Week 3 Reflection Post

For as long as I can remember, the concept of race has been overwhelmingly controversial. As a middle class white person, it’s rather uncommon for the negative aspects of racism to affect me. This idea of “whiteness” is something that has been very prevalent throughout history, stemming all the way back to medieval Europe, largely relating to the tension between Catholics and Jews which consumed much of European history. This framed much of the racial discrimination we saw in the centuries to follow, including movements such as the Jim Crow Laws and the Chinese Exclusion Act.


With such laws as the Immigration Act of 1924 in place in the early 1900’s, it’s no surprise that the United States was heavily populated by whites, or at least the idea of “whiteness” seemed to be the only factor influencing our opinions of others. For example, the reading explains that the Chinese Exclusion Act was brought about due to the idea that Chinese immigrants were soiling American society. These immigrants were accused of many things, such as stealing our jobs, our resources, and our people (by reproducing with white men and women). In an attempt to keep the United States as “white” as possible, the government implemented such policies as the Chinese Exclusion Act to prevent Chinese immigrants from the basic rights of the American whites.
Additionally, something that has struck me about many of the readings this week, as well as weeks in the past, is that many of the oppressed racial groups make up the majority, or at least a significant percentage of the population in one area/nation. This idea that those who made up the largest portion of society (and thus, made massive contributions to daily functions) could be disrespected at such a level, simply due to racial differences, is mind-boggling. Perhaps it’s just my progressive view of society and our world today, but no amount of historical evidence can justify any power due to “whiteness.”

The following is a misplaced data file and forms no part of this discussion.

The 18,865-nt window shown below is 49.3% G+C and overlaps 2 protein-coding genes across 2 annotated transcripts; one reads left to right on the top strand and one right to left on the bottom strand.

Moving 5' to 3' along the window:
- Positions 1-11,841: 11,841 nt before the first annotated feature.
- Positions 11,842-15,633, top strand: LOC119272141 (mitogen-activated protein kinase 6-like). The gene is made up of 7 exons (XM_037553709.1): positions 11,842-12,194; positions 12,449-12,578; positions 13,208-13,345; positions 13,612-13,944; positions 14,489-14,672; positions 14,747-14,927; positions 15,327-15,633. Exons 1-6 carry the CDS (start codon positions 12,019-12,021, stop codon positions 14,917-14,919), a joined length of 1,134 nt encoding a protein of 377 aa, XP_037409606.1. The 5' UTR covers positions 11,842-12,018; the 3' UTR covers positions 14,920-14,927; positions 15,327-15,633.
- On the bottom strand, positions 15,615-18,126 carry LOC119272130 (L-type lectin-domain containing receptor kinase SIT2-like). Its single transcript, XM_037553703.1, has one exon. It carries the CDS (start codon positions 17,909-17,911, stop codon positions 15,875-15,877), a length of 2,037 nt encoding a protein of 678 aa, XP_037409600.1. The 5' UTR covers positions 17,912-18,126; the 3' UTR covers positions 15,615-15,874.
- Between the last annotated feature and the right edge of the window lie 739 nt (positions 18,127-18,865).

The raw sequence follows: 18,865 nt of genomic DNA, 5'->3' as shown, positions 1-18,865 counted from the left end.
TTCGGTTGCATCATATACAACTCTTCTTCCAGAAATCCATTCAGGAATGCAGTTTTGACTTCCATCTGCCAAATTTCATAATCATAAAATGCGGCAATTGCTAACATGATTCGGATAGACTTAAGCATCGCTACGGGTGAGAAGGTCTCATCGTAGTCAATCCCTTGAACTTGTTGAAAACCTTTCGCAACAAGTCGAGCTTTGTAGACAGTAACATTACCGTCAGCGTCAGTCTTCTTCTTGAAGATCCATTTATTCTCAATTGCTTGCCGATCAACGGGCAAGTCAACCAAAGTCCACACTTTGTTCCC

8 thoughts on “Week 3 Reflection Post

  1. I agree that race has always been a hot topic. I am also a middle class white person. I have not experienced negative treatment because of my race. I agree that “whiteness” as been a major theme throughout history. “Whiteness” has historically affected the way people are judged and treated. I agree that laws were put in place to keep American white and discourage diversity. I really enjoyed the way that you said that, “oppressed racial groups make up the majority” I have never thought about it that way but I agree with that statement completely and appreciated your point of view.

  2. I agree with your post for the most part in starting. I believe that there was hardly any racial hardships growing up as a middle class “caucasian” American. However, there are still things that have been listed offensive that nobody riots or acts out against. For instance, Cracker Barrel, the restaurant, they have not changed their name, considering the changes, formally “Beaners” took on to change to”Biggby” due to ethnic and racial profiling of Mexicans. Totally taken out of context, someone calling us a “cracker” or when police shoot, it does not involve us to riot. I also want to comment on your “immigrants stealing jobs,” in my opinion (people feel free to disagree) but I feel as if these immigrants are in fact stealing our jobs, because as more jobs go to China and Mexico because of corrupt corporate America, tax evasion, and cheaper production costs, the less jobs that are available. When an immigrant takes a position, from an American, it looks as if they are stealing jobs. It is not only an illegal immigrant issue and foreign policy, but it is a Corporate America issue that needs to be solved.